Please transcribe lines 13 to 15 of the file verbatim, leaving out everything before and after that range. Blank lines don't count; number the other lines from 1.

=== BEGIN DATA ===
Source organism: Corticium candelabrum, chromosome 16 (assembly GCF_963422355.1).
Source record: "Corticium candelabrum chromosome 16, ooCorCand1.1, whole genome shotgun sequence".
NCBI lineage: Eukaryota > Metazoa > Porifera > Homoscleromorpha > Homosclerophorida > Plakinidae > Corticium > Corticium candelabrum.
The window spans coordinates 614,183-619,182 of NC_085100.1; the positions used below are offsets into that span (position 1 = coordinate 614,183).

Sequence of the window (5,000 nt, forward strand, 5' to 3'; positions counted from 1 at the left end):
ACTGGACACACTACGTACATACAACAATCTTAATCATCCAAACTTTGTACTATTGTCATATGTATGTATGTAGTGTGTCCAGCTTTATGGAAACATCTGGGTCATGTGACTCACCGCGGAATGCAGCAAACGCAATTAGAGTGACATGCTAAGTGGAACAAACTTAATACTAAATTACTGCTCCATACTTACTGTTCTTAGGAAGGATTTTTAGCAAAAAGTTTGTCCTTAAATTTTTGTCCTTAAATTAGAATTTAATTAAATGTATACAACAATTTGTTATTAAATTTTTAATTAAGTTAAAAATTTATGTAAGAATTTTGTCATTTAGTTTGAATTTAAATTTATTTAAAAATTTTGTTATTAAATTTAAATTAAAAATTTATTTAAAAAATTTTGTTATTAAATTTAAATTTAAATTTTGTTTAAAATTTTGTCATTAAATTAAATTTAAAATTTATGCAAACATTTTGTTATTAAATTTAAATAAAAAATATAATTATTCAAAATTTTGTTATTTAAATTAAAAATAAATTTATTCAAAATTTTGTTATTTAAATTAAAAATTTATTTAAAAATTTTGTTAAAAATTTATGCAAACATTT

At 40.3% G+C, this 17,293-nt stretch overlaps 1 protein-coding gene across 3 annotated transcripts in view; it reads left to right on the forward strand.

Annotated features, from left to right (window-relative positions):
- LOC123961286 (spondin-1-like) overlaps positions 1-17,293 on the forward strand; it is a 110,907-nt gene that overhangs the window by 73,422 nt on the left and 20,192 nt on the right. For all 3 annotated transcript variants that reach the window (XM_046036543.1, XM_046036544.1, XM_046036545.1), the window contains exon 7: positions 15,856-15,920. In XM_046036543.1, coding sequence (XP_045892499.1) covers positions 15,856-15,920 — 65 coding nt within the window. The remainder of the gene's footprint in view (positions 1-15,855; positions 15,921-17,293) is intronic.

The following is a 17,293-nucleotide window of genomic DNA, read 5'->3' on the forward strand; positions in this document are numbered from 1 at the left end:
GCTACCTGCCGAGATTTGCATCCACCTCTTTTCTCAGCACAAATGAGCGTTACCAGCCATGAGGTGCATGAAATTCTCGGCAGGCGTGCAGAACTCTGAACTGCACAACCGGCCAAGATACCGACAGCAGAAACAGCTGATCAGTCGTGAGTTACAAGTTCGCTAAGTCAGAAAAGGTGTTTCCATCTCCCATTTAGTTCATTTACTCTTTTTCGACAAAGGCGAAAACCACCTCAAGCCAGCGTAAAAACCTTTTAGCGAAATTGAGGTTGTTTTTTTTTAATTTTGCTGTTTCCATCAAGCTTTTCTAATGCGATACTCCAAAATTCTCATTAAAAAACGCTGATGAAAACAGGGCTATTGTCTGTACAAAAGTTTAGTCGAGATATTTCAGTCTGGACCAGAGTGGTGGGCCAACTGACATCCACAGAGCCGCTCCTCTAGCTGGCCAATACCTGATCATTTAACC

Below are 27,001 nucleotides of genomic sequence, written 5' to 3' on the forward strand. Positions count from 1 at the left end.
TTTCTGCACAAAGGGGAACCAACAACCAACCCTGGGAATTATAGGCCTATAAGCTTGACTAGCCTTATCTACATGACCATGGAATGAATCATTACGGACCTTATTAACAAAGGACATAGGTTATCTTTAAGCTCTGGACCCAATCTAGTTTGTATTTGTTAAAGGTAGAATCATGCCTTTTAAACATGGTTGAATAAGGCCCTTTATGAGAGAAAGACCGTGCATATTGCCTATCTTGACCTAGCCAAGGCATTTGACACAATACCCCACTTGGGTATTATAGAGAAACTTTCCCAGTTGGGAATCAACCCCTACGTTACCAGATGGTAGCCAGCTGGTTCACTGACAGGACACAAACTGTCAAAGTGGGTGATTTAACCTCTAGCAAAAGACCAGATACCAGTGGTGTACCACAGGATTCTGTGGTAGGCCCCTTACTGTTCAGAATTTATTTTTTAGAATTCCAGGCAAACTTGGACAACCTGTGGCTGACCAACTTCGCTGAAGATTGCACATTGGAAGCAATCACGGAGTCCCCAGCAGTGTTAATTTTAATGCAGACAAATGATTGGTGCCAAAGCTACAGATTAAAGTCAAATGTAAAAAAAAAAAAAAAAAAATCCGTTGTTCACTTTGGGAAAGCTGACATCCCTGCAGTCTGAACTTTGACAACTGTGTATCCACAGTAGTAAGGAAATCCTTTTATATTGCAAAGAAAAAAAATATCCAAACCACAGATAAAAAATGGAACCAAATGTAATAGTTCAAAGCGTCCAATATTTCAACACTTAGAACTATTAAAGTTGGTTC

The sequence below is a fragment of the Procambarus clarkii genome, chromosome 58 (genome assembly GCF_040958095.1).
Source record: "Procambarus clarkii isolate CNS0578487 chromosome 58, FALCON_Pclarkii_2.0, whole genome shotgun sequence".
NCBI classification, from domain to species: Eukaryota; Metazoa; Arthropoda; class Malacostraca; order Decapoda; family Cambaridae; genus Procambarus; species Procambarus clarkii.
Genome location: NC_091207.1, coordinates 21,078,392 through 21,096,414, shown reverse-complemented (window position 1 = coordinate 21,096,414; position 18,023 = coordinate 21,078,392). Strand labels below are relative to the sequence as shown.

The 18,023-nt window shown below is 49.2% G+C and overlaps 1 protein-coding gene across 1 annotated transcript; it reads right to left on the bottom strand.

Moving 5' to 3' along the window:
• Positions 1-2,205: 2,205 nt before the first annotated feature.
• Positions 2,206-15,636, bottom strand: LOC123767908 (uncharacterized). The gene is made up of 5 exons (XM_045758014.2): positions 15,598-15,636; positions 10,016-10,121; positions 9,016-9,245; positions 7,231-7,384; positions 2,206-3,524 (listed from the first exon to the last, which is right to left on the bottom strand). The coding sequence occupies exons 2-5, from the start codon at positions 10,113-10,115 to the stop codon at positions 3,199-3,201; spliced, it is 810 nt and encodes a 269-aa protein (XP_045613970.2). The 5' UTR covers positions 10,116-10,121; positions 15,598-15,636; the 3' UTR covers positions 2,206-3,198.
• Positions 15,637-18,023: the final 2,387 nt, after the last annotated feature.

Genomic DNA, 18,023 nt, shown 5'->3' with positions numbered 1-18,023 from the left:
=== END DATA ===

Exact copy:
TTTCTGCACAAAGGGGAACCAACAACCAACCCTGGGAATTATAGGCCTATAAGCTTGACTAGCCTTATCTACATGACCATGGAATGAATCATTACGGACCTTATTAACAAAGGACATAGGTTATCTTTAAGCTCTGGACCCAATCTAGTTTGTATTTGTTAAAGGTAGAATCATGCCTTTTAAACATGGTTGAATAAGGCCCTTTATGAGAGAAAGACCGTGCATATTGCCTATCTTGACCTAGCCAAGGCATTTGACACAATACCCCACTTGGGTATTATAGAGAAACTTTCCCAGTTGGGAATCAACCCCTACGTTACCAGATGGTAGCCAGCTGGTTCACTGACAGGACACAAACTGTCAAAGTGGGTGATTTAACCTCTAGCAAAAGACCAGATACCAGTGGTGTACCACAGGATTCTGTGGTAGGCCCCTTACTGTTCAGAATTTATTTTTTAGAATTCCAGGCAAACTTGGACAACCTGTGGCTGACCAACTTCGCTGAAGATTGCACATTGGAAGCAATCACGGAGTCCCCAGCAGTGTTAATTTTAATGCAGACAAATGATTGGTGCCAAAGCTACAGATTAAAGTCAAATGTAAAAAAAAAAAAAAAAAAATCCGTTGTTCACTTTGGGAAAGCTGACATCCCTGCAGTCTGAACTTTGACAACTGTGTATCCACAGTAGTAAGGAAATCCTTTTATATTGCAAAGAAAAAAAATATCCAAACCACAGATAAAAAATGGAACCAAATGTAATAGTTCAAAGCGTCCAATATTTCAACACTTAGAACTATTAAAGTTGGTTC

The sequence below is a fragment of the Procambarus clarkii genome, chromosome 58 (genome assembly GCF_040958095.1).
Source record: "Procambarus clarkii isolate CNS0578487 chromosome 58, FALCON_Pclarkii_2.0, whole genome shotgun sequence".